Overview


Challenges
  • Deepwater well
  • Pressure spikes
  • Inclination build up from 48 to 88°
  • HP/HT conditions
  • Reactive shales and soft formations
Results
  • Improved ROP 48%
  • Increased flow rate 14%
  • Maximized drilling efficiency
  • Eliminated NPT and downhole losses
  • Maintained adequate pressure and temperature controls
  • Achieved total depth of 9,258 ft (2822 m)
Case study details

An independent national oil company in Brazil required a synthetic drilling fluid for a challenging deepwater well. Located in the Atlanta field in the Santos basin, the well had a water depth of 5,088 ft (1551 m), a 143⁄4-in. (375 mm) section with a maximum anticipated density of 9.3 ppg, and inclination build up from 48 to 88°, landing at the top of the unconsolidated sand/sandstone reservoir. Constant rheology, lower viscosity, and fragile gel strength had to be maintained to promote effective hole cleaning and a successful casing run, while minimizing pressure impacts to protect the formation.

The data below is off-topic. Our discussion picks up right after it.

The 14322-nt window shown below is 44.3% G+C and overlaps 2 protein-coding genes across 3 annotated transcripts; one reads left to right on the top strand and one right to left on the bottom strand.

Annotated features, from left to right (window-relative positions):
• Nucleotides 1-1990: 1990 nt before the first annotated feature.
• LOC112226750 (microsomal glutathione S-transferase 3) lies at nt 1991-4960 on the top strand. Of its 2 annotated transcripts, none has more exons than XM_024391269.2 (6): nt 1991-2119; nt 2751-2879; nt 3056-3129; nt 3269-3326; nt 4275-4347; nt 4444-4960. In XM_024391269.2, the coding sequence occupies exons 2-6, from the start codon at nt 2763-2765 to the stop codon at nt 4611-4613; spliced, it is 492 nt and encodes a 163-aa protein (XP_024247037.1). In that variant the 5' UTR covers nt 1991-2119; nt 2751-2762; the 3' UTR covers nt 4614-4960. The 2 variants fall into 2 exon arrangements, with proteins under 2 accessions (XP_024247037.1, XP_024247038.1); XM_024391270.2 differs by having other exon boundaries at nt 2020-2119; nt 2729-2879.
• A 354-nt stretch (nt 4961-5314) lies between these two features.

The fluid also needed to withstand high-pressure-high temperature (HP/HT) conditions, improve equivalent circulating density (ECD), and manage pressure spikes compared to offset wells drilled with a paraffin-based conventional drilling fluid. The operational drilling window was narrow with pore pressure at approximately 8.8 ppg and formation integrity at 10.1 ppg. Reactive shales and soft formations were expected with risk of lost circulation. An accurate hydraulics analysis had to be performed to aid in eliminating downhole losses and nonproductive time (NPT).

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